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Resonant Pumping of Collective Excitations

High-intensity long-wavelength pump perturbations can be used to resonantly excite collective modes of quantum materials, effectively controlling their properties dynamically.

With a particular focus o lattice vibrations (i.e. phonons), we note that the energy of optical phonons falls commonly in the 10-to-100 meV range (2.5-25 THz, >10 μm). Resonant light-phonon coupling has been shown to drive new phases of matter, such as light-induced room temperature superconductivity [1,2], metal-to-insulator transitions [3] and transient magnetism [4]. Simply put, these out-of-equilibrium states are stimulated by the transient modulation of the lattice constant along specific directions, which selectively modifies the electron hopping between different atomic sites, i.e. the kinetic term to the system's Hamiltonian. As a consequence of the intrinsic strong electron interactions in quantum materials, dynamical changes of the ratio between electrons' kinetic energy and the on-site electron interaction may lead to novel out-of-equilibrium phases as disparate as superconductivity and Mott insulators [5].

Light-induced lattice vibrations are expected to manifest in dynamical changes of the electronic band structure [6] and will be tracked via TR-ARPES. Although it is not uncommon to observe coherent phonon dynamics upon non-resonant visible/near-infrared light excitations, the non-thermal electronic bath excited by high-energy photons screens and masks pure lattice vibration effects. On the other hand, how the electronic band structure evolves upon resonant-phonon excitation has not been investigated with momentum resolution so far. By visualizing the electronic band structure with momentum resolution, we aim track how the resonant pumping of collective excitations may be used to control the properties of quantum materials.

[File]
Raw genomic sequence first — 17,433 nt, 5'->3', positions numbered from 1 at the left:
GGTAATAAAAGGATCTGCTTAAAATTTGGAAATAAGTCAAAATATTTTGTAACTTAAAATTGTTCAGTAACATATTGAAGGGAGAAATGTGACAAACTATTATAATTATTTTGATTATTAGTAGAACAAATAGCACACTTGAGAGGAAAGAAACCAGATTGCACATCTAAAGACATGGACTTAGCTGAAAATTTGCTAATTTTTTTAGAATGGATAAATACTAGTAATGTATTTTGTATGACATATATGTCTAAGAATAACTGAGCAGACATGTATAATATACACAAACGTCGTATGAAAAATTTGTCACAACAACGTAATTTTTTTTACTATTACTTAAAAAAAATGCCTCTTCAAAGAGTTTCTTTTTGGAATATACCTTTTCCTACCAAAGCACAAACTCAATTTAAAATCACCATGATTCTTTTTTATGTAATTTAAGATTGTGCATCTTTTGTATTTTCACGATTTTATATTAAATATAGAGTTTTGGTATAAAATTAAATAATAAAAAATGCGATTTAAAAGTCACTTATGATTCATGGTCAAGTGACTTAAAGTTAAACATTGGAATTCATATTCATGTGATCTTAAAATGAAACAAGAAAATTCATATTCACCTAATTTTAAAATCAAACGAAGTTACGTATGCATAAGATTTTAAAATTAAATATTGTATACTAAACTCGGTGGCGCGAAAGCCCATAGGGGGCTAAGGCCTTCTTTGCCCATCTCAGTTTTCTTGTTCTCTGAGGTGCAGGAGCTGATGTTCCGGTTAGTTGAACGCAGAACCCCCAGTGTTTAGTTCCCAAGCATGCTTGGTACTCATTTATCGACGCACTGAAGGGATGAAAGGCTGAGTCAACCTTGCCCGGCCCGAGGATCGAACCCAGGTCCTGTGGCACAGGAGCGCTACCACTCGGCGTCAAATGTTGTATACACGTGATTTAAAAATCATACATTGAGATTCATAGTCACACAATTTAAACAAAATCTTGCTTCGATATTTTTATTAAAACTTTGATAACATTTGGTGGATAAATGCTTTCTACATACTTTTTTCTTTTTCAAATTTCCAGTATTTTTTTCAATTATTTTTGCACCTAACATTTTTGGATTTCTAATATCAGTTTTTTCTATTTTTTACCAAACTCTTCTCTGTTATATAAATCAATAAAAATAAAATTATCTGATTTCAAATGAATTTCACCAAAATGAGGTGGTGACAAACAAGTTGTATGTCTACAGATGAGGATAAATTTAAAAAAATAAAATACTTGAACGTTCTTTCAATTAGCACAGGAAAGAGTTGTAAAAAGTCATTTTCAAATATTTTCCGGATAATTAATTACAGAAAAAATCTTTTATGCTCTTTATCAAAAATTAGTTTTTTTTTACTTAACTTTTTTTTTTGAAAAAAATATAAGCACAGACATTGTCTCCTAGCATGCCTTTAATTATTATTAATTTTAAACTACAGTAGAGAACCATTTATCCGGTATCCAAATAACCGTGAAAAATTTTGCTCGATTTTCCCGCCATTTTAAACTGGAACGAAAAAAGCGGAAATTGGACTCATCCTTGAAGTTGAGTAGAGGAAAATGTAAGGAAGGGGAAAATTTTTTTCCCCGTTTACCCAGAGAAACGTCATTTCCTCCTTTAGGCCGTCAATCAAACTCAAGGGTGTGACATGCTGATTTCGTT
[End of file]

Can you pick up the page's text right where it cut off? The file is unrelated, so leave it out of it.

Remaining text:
[1] Fausti et al. Science 331, 189 (2011)

[2] Mitrano et al. Nature 530, 461 (2016)

[3] Rini et al. Nature 449, 72 (2007)

[4] Nova et al. Nat. Phys. 13, 132 (2016)

[5] Kennes et al. Nat. Phys 13, 479 (2017)

[6] Gerber et al. Science 357, 71 (2017)

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